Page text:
“Are you on Twitter?” I ask my new client.

“Yeah…um, well…sort of. I mean, I’m on it but I don’t use it.”

“Why not?” I ask.

The answers writers give tend to follow the same pattern:

  • I don’t know what to say
  • I’m not funny enough
  • My life isn’t interesting enough
  • I’m not good at social media
  • Who wants to read my tweets anyway?

But not one of these statements matters when it comes to building an awesome author presence on Twitter.

The key to becoming a Twitter Rockstar is that it’s not about you being impressive.

It’s about you finding your people.

But how do you put yourself out there and find your people?

One of the biggest misconceptions new users bring to Twitter is that they should be concerned with building what we call “clout.” Sure, Stephen King has over 600k followers and is only following 21 people. But you don’t have to be Stephen King to rock the Twittersphere.

You can be yourself and still build your audience. You can be 100% authentic and still promote your book and grow your writing career. Instead of focusing on pushing your advertising, your focus should be on pulling in a grassroots network of writer friends who want to support your work.

Twitter Tip #1

Check the Follower Lists of Popular Organizations in the Writing World.

Writer’s Digest, Artists and Writers, and AWP all have a mass following on Twitter. Look at who is following them and then follow the novelists, poets, freelance writers, editors, agents, and publishers who catch your eye.

Follow those Followers who share your vibe.

Zoom in on the details. If you’re a horror author, look at the Follower list of the Horror Writers Association. If you write contemporary romance, check out Chick Lit Central. Follow the people you have something in common with, and if they don’t follow you back it’s no big deal. The people you are meant to connect with will.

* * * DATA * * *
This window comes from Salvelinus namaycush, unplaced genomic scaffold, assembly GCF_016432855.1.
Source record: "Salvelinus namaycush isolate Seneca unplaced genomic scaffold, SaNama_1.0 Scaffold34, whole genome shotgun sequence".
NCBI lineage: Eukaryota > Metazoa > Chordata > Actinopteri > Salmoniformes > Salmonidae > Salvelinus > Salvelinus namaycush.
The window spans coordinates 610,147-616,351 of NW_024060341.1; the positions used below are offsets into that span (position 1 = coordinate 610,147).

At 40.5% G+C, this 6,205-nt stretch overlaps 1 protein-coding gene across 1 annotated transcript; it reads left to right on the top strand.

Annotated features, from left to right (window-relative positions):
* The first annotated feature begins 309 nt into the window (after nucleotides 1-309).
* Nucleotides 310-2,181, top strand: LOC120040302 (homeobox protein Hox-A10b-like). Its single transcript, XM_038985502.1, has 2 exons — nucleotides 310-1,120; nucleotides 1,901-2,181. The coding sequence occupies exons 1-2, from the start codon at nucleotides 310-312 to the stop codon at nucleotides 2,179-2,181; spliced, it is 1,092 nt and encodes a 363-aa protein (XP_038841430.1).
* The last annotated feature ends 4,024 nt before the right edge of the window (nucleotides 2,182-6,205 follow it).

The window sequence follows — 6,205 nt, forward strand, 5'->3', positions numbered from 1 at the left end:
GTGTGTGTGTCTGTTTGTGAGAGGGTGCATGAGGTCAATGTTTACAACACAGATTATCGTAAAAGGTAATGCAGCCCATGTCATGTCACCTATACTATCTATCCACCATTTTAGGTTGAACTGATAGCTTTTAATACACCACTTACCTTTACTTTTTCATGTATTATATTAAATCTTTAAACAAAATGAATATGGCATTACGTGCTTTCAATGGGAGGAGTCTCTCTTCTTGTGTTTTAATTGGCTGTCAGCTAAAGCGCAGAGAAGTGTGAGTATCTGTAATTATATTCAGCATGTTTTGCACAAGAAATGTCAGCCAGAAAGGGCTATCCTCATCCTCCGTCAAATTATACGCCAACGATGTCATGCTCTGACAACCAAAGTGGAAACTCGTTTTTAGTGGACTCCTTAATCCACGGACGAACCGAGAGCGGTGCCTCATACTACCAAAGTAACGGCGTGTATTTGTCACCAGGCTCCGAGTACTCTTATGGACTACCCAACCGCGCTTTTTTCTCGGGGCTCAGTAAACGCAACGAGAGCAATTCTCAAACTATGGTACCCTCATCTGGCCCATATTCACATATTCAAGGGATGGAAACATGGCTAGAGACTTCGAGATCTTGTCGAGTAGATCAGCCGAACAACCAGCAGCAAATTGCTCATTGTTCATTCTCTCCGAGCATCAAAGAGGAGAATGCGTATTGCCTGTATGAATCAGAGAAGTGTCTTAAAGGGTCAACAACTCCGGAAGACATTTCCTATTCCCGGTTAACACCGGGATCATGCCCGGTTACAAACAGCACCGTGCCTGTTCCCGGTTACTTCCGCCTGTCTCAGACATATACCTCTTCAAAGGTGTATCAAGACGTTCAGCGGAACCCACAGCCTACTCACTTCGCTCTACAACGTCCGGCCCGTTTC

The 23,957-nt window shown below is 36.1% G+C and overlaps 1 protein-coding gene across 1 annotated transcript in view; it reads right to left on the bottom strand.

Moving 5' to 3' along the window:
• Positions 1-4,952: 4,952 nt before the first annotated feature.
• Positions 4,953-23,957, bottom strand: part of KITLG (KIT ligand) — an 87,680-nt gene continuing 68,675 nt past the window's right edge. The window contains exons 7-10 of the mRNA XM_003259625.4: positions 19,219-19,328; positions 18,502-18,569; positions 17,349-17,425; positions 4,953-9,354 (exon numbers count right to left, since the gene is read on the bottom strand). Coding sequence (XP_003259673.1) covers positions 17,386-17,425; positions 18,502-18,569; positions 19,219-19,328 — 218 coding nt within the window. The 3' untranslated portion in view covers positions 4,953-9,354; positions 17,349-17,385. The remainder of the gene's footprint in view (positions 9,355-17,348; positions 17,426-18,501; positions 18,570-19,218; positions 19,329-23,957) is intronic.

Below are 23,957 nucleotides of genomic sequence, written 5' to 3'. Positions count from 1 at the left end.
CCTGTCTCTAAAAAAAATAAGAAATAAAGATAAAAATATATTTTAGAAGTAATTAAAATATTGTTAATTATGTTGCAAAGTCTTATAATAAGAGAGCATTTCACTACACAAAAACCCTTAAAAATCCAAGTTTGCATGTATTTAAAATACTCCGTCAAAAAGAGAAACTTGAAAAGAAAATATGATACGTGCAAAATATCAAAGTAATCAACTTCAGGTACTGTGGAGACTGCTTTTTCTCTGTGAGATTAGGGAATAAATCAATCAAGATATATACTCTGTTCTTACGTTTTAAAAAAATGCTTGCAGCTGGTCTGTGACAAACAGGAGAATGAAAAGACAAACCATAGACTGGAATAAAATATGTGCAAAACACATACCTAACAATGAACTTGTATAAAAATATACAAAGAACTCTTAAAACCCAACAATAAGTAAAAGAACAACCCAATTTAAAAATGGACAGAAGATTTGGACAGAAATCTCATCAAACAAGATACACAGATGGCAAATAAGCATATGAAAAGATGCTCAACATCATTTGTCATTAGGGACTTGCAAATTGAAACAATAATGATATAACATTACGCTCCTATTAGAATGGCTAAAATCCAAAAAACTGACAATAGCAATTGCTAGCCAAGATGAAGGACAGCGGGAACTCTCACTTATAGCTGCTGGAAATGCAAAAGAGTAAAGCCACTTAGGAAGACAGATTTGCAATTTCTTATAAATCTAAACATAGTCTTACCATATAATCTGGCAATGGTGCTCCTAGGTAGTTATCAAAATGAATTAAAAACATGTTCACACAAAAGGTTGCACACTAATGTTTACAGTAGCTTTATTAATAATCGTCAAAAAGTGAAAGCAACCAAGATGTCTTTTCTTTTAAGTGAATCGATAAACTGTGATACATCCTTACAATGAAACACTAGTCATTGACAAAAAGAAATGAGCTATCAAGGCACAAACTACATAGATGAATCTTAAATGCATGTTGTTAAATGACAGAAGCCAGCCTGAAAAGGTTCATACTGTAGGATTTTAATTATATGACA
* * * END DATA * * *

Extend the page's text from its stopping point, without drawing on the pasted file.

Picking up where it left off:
Twitter Tip #2 

Be Supportive and Share the Content of Others.

When you find someone on Twitter who shares your vibe take it a few steps further. Look up their About page on their website, Like them on Facebook, and subscribe to get their posts if they have a blog. Then, tweet their stuff.

Twitter is about connection.

Once you build those relationships it becomes a two-way street. The people who appreciate your help with their writing dreams will cheer you on as you pursue yours. You will build a virtual community that is compatible with you, your message, and your mission. And when you put your own content out there, members of this community will share it with their audiences.

Twitter Tip #3

Harness the Power of the List

If Twitter is like a party with millions of people in attendance, the Lists you create are rooms within the party. As you stumble across people who always tweet good stuff, or who you want to get to know better, you can add them all to one room.

Your lists should include people and organizations who only share interesting and useful tweets.

When you’re crunched for time check one of your Lists and retweet the good stuff. It only takes five minutes when you have a great List going and you’re not under so much pressure to come up with witty, insightful tweets of your own. Plus, you can actually keep up with what’s going on with a select circle of your Twitter friends instead of becoming overwhelmed by the main stream.

Twitter Tip #4

Talk to Strangers and Tell Them You Love What They’re Doing

Once you start following a lot of different writing people, you will stumble across a few who have fantastic projects going on. If you find a new indie author who’s just come out with a book that looks intriguing, tell them so. If you discover a cool writing contest devoted to charity, tell them to keep up the good work.

Be open and generous with your most positive presence and others will respond in kind.

And sometimes, they won’t. That’s okay too. Remember, your Twitter strategy is to pull in the really incredible people and the most compatible organizations. The ones who fail to connect were never going to be a good match for you anyway.

It’s just like making friends in the real world. You don’t need every single person in the virtual universe to support you as a writer, only the few who really matter.

About The Writer
Lauren Sapala is a writer and a writing coach and a social media expert. If you’re interested in improving your writing, and building your confidence as a writer, she can help you. Email her at writecitysf@gmail.com and talk to her about your writing.

At Find My Audience, we understand that not all authors are marketers. That being said, growing your social audience can expand your readership and book sales. You don’t have to be a book marketer to find new readers online. We are here to simplify this process for you. Sign up today and connect with potential readers across the globe.

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